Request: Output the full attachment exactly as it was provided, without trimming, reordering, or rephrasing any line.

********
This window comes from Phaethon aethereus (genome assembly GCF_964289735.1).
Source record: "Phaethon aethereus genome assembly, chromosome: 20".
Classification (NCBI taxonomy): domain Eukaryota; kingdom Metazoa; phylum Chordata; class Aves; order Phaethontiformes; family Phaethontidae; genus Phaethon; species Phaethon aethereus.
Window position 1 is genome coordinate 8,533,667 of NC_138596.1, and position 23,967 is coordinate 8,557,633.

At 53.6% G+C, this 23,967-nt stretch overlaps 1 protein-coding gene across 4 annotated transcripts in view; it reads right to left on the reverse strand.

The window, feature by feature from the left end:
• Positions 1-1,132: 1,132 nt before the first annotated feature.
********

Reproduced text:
This window comes from Phaethon aethereus (genome assembly GCF_964289735.1).
Source record: "Phaethon aethereus genome assembly, chromosome: 20".
Classification (NCBI taxonomy): domain Eukaryota; kingdom Metazoa; phylum Chordata; class Aves; order Phaethontiformes; family Phaethontidae; genus Phaethon; species Phaethon aethereus.
Window position 1 is genome coordinate 8,533,667 of NC_138596.1, and position 23,967 is coordinate 8,557,633.

At 53.6% G+C, this 23,967-nt stretch overlaps 1 protein-coding gene across 4 annotated transcripts in view; it reads right to left on the reverse strand.

The window, feature by feature from the left end:
• Positions 1-1,132: 1,132 nt before the first annotated feature.